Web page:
Can you tell us a little bit about what led you into the field of urology and the highlights so far?
I serendipitously stumbled into a urology placement at Wrexham Maelor in my final year of medical school, having never been exposed to the speciality prior to that. While there I managed to glimpse the breadth and complexity urology had to offer, as well as seeing the fantastic people and educators the specialty attracts, including Alan de Bolla, Iqbal Shergill and (at the time a specialty registrar) Beth Hickerton. It was probably the best four weeks of my six years at medical school, and I was confident I wanted to pursue a career in the specialty.
I followed this with a placement in urology at the Manchester Royal Infirmary in my Foundation Year 1, where I had my beliefs in my career choice confirmed while working for Richard Napier-Hemy, Steve Payne and Ian Pearce, all of whom I continue to consider mentors even now.
I have continued to be lucky enough to have excellent trainers in every department I’ve worked in. I am certain that the greatest strength of urology, and the thing that attracts others most to the specialty, is the good-nature, approachability and positivity of the people who practise it.
What has been the best piece of advice that you have received in your career and what advice would you offer to those following in your footsteps?
This is difficult to answer as I’ve been given so much good advice over the years. If I can cheat and conflate two pieces: “Your default should be yes, but learn to say no.” I would encourage everyone to seriously consider every opportunity in front of them, even if it seems daunting or you have been knocked back previously. For all the roles I’ve stood in elections for and positions I have interviewed for, I can confidently say I have been successful only half the time, and if I had stopped saying “Yes”, I’m certain I wouldn’t be being interviewed here. People often do not remember (or even know) the role or opportunity you did not get or achieve, just what you have done, so please, just put yourself out there again and again. To temper this enthusiasm, I would stress that although considering every opportunity positively is vital, it is far better to complete three tasks well than fail to complete four. Particularly, alongside the growing awareness of burnout globally in medicine and surgery, learning to say “No” is equally essential, to ensure your own wellbeing and to ensure that you can devote the time necessary to fulfil a role.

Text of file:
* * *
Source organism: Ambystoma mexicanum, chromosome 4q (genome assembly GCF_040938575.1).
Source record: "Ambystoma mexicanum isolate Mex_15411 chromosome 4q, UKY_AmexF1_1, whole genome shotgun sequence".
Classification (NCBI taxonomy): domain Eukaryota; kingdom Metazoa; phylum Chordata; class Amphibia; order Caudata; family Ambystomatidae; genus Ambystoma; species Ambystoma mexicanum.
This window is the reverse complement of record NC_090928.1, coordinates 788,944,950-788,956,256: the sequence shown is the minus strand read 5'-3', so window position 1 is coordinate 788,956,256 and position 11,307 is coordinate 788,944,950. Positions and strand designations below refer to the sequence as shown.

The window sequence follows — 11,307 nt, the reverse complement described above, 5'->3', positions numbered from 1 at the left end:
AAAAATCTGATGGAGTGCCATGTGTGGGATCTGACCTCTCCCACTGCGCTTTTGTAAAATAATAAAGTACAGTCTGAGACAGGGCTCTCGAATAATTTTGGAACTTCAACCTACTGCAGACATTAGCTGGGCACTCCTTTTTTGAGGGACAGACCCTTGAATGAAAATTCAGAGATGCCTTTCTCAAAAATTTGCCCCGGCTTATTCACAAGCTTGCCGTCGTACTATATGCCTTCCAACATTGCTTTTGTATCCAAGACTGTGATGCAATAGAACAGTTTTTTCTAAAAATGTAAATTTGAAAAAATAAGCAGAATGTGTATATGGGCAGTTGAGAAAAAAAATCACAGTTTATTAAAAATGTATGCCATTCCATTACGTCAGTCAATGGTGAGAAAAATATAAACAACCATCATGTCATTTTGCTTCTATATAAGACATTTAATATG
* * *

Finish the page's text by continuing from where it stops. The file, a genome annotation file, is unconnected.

What one paper or textbook would you suggest all trainee urologists read?
I would encourage every trainee to read Superforecasting: The Art and Science of Prediction by Philip E Tetlock and Dan Gardner. We spend almost all our time in training improving our knowledge and skills, but rarely, if ever, do we learn how to manage and mitigate uncertainty. Superforecasting is an easy, good read that helps to address our inherent biases in the way we think, as well as teach some skills to help mitigate the uncertainty inherent in surgical practice.
What do you think have been the most exciting developments in urology in recent years?
There are so many, but from a training perspective, I think the 2021 curriculum will streamline training and give people greater opportunities to better develop their subspecialty practice within training programmes. Similarly, I think the new curriculum will offer those seeking a CESR a set of goals that are much more in line with future consultant practice.
You are the current Chair of the BSoT; what would you like to achieve while in the role?
I hope that by the time I demit at BAUS 2022 that BSoT will have delivered a face-to-face BSoT conference, as well as courses supporting medical students, foundation doctors, core trainees and clinical fellows, to better cater for the breadth of our membership. Equally, I would like to see increased working with industry to offer cadaveric courses to ensure that early years trainees disproportionately affected by the coronavirus pandemic have opportunities to develop their skills in a safe environment.